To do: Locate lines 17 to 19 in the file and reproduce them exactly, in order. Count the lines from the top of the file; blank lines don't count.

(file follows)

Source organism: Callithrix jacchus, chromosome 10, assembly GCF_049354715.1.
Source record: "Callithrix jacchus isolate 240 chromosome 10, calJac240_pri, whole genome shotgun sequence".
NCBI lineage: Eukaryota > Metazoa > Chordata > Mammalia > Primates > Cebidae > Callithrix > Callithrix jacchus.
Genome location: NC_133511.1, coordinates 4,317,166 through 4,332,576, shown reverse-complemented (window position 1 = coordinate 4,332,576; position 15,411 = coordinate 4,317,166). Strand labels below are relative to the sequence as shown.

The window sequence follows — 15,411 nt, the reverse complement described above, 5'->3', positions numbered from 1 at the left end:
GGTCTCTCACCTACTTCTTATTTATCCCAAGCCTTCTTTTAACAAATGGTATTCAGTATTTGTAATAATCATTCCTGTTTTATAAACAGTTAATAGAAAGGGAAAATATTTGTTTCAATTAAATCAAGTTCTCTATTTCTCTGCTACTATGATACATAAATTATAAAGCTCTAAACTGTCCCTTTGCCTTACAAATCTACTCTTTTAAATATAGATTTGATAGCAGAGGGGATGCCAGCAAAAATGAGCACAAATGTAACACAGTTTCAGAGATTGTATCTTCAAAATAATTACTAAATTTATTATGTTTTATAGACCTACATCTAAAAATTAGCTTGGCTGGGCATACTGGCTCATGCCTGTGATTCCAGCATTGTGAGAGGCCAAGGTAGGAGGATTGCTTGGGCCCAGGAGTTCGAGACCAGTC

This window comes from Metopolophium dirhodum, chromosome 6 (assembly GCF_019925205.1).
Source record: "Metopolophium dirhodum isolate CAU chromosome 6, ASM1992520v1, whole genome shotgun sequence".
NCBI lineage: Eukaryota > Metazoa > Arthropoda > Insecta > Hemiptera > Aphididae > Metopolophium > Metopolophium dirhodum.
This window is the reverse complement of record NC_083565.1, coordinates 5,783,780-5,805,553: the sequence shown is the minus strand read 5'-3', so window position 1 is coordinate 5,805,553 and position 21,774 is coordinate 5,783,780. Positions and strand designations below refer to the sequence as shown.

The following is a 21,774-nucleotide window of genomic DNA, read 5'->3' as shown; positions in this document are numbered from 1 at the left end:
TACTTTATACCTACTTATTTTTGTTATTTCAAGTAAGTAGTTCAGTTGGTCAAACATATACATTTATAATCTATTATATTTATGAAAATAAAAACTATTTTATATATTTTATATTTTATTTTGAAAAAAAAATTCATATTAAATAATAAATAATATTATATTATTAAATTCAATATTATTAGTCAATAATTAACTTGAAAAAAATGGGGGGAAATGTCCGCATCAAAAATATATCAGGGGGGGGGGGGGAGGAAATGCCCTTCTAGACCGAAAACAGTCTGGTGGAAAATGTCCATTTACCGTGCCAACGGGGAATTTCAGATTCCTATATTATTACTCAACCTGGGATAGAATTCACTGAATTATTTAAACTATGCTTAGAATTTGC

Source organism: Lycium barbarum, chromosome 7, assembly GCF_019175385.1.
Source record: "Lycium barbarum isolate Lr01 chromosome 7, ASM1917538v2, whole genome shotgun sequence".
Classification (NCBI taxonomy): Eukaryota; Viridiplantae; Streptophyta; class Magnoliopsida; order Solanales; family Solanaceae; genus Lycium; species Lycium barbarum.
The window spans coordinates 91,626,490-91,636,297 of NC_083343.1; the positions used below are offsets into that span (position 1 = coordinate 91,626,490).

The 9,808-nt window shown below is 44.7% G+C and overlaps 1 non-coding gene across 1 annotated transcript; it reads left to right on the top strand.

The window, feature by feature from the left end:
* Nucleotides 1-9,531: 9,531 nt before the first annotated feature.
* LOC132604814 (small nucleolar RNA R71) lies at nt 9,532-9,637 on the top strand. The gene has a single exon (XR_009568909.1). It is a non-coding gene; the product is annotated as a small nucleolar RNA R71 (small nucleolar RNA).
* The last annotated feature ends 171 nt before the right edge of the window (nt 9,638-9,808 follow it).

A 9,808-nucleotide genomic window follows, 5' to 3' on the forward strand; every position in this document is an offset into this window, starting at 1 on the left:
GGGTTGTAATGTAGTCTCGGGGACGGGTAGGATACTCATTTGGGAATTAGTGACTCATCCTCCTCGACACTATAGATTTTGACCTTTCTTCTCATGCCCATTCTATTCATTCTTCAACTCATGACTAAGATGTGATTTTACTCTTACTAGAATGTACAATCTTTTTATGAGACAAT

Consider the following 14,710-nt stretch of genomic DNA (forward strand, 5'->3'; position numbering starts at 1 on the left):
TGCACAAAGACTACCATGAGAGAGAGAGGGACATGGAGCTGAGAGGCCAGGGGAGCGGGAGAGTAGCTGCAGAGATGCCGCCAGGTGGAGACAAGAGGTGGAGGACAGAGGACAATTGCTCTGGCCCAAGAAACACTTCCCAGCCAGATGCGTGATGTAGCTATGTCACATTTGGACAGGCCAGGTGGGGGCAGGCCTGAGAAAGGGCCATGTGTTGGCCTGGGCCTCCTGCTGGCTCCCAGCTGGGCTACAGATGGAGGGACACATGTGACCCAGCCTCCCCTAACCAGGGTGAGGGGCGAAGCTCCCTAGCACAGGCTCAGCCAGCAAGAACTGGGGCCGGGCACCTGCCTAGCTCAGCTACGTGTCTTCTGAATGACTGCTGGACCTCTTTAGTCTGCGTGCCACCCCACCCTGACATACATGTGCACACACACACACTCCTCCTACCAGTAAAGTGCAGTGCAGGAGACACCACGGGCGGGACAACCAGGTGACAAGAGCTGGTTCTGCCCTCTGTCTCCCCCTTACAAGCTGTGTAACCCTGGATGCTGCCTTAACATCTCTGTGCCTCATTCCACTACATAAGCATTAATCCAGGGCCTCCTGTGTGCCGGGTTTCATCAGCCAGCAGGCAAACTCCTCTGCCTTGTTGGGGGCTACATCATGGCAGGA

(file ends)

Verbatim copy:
The 9,808-nt window shown below is 44.7% G+C and overlaps 1 non-coding gene across 1 annotated transcript; it reads left to right on the top strand.

The window, feature by feature from the left end:
* Nucleotides 1-9,531: 9,531 nt before the first annotated feature.